The kittiwake often lay 2 eggs, so in the good years, there are more than one young in every nest. This has though seldom been the case since the countings began. On the other hand, there have been more years, where no youngs have been fully-fledged. And it looks like, that these years have become closer and closer. The first year with no youngs was in 1992, then 4 years passed, before it happened again in 1997 and 1998. It was the first time two years came in a row, but it happened already 4 years later, where 4 years came in a row, the years 2003 til 2007. The last two years no young have been fully-fledged.
The countings before 2001 were random samples. Since 2001the whole location has been counted and all youngs registered. This gives a more precise view of how the populations is decreasing. The number of fully-fledged kittiwakes has declined from around 6.700 to 0 in three years and the number of nests has declined to below the half. It is to be noted, that it is only in the very successful years 2001 and 2002, that the kittiwakes have managed to have two fully-fledged youngs. These later years, most of the pairs have got only one young as the second often died shortly after being hatched.
It is estimated, that 15 % of the kittiwake population dies every year and when no youngs comes to their wings more years in a row, the population quickly decline. To keep the population in balance, 70% of the pairs must have a fully-fledged young every year, because many of each years generation, dies before becoming sexually mature. In the 21 year, that we have counted, only 55 % of the pairs have had a fully-fledged young every year and that is too little to keep the population in balance. The kittiwake is 5 years old, before it lays it first egg, so a part of the good years 1999 - 2002, are now a part of the breeding population. It is there fore possible, that the population can increase again, if the circumstances are becoming better.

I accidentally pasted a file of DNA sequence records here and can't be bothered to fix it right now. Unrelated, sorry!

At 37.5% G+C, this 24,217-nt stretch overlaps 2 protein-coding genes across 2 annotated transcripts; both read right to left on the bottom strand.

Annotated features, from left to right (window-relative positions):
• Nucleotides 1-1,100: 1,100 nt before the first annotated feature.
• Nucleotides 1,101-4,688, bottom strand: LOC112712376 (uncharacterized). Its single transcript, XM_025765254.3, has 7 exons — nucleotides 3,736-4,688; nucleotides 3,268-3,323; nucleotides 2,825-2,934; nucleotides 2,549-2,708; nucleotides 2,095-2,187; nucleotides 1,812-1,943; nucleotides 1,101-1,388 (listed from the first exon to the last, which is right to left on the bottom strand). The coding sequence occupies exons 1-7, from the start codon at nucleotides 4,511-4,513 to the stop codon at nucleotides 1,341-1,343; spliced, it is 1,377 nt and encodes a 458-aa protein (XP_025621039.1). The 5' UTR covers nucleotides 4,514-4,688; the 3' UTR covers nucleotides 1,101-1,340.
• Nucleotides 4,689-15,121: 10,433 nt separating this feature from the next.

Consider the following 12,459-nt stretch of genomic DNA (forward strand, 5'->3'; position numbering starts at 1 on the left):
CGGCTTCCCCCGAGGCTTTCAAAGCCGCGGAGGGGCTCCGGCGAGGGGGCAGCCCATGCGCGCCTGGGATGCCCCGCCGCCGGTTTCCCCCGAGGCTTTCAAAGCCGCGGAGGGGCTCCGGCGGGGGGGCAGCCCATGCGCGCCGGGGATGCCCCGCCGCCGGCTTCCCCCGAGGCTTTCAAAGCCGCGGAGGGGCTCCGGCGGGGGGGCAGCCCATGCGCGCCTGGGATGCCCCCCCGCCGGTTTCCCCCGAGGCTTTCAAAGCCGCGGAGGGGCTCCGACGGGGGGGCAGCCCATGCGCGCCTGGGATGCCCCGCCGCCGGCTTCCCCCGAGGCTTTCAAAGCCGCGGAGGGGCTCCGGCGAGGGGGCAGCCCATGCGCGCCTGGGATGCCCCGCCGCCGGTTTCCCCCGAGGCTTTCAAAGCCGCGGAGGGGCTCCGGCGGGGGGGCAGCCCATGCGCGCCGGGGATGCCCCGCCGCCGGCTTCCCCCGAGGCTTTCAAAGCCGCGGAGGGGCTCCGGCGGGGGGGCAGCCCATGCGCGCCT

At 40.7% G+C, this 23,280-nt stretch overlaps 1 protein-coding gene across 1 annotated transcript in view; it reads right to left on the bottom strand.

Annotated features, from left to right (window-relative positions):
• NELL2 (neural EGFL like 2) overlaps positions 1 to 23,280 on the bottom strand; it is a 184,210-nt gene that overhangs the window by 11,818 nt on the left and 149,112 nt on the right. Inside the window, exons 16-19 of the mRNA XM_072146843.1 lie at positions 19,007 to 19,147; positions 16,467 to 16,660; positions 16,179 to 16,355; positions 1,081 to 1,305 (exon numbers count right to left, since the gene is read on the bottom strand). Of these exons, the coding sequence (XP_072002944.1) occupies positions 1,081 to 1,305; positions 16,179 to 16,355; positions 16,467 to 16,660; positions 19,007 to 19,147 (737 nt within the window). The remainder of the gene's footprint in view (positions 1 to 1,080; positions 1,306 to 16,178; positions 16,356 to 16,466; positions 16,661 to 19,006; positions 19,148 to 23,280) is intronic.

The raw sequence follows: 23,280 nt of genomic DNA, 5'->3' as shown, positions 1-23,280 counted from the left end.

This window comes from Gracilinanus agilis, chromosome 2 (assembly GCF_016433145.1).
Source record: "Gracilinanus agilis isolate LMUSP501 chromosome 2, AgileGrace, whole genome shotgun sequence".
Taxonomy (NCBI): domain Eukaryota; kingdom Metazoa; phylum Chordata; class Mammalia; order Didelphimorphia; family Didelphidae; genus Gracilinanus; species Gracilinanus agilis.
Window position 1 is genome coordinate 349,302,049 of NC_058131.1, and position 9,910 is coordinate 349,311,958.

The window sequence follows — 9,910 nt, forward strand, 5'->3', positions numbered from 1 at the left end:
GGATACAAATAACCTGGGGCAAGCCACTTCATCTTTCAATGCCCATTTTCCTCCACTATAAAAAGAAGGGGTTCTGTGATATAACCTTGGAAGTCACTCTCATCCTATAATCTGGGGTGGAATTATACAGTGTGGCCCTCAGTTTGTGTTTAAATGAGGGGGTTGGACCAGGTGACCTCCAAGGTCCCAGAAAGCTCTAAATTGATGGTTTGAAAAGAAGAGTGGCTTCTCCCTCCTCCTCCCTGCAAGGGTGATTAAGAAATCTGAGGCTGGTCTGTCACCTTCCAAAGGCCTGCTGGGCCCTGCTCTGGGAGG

The total Faroese breeding populations was for the first time counted in 1987 and was at that time 230.000 nests. 10 years later the number had declined to 160.000. In the summer 2007 the count is repeated and we will then know, whether the situation is as critical, as the results from Skuoy evidently indicate.
The reason why so few kittiwake youngs are fully-fledged, is probably lack of food. This lack of food has been the case for a longer time, because when the kittiwakes have begun building their nest in May, these later years, there have been build fewer nests than expected. This decline in the number of nests indicate, that no youngs have entered the populations but hopefully, the situation is not that bad. More reasons can be. The food could go too deep in the sea, so it has been out of reach of the kittiwakes. Maybe the food has been too far away.
The most probably reason is lack of food, because it has not only been a problem for the kittiwakes, to get enough food. These later years have also been exceptionally bad for the artic terns, which have a way of feeding alike the kittiwakes and aren't able to dive. But also the puffins and guillemots have had difficulties in finding food, though they are able to dive as deep as 50 to 100 meters. For no known years before, the "fleyging", the catch by nets, have been so low as in 2006 (and 2007, translator's note).
Sand-eel is the most important food for all these birds, so the population of sand-eel must be in crisis. Sand-eel is also the main food for different species of fish, caught around The Faroes. It is therefore to be welcome, that money have been granted for counting especially sand-eel in the year 2007.